Searching for Liens

Certain creditors will resort to putting a lien on your house if you don’t pay your debts. This could be the IRS if you have outstanding tax debt, or it could be something as small as overdue homeowners’ association payments. A court judgment is required before they can take this step, so you’ll likely know about it, but it still can’t hurt to look for a lien.

To determine if there’s a lien on your property, you’ll use the same process you used to get the official mortgage holder name. You can hire a title company, but that’s money you don’t have to spend. Instead, search your address on your local property assessor’s website or stop by and ask for the paperwork on your home. This may require a small fee, but it won’t be as much as you would have had to pay a title company for the same information. If you do have a lien, you’ll need to get in touch with whoever put the lien on the property and either send proof that you’ve paid the amount in full or pay it off if you still owe it. You may need to follow up with the assessor to ensure the lien has been released before you put your property on the market.

Remove Your Name From a Mortgage

If you find your name is on a mortgage and you don’t want it to be, then you’ll have to take steps to remove it. It could be that you were once married to the other mortgage borrower, who remains in the house while you’ve moved on. Even if it was agreed at some point that you would move out and the other person is paying the mortgage, having your name still listed could pose problems, particularly if you eventually want to take a mortgage for a home of your own.

Having your name taken off a mortgage is much more complicated than simply picking up the phone and calling the lender. If the mortgage is in more than one name and the other party intends to take it over, you’ll need to refinance the loan. That means the other person will have to go through the credit and income verification process and sign paperwork. At the end of this, your name will be off the loan.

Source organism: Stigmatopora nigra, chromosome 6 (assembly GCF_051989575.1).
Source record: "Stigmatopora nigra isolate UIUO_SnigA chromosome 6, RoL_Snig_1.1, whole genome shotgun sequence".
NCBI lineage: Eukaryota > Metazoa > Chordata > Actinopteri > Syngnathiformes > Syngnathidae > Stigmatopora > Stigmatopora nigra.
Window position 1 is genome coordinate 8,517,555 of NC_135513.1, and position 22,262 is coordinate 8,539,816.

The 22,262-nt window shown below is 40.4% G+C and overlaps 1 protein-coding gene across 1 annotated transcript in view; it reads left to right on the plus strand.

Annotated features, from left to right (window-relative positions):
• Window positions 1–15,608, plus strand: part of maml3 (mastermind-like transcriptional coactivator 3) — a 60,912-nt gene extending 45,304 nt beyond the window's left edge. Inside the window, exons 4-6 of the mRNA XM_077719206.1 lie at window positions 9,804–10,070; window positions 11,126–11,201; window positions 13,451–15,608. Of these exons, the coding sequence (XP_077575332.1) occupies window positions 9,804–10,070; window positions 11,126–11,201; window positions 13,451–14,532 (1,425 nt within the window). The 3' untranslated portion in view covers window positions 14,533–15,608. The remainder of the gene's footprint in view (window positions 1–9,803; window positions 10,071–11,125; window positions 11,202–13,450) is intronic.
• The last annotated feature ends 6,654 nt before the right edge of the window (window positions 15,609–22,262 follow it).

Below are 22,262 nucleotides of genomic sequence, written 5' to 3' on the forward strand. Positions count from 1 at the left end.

Removing your name from a home’s mortgage is only one step. Your name will still be on the title. In order to take your name off the title, all parties will need to sign a quitclaim deed. You can do this through an attorney or access the forms online. Once signed, you can sign it in front of an attorney or notary and then submit it to the city or county office that has the property deed on your home. This means that when someone pulls information on that home, your name will no longer be listed.

Finding Additional Mortgages

Owners of mortgage property sometimes want to check to see if a second mortgage has been taken out on a home. This could be because one owner of a jointly owned property isn’t sure if the other owner has taken out a loan secretly, perhaps during a divorce process. The easiest way to determine this is to do a property search just as you would do if you were trying to find any liens.

However, there’s no guarantee that a second mortgage will be recorded with local officials. In that case, it may be necessary to pay an attorney to dig up the information for you. They’ll have access to information you don’t. They can also help you gather your title and clean up any liens or misinformation.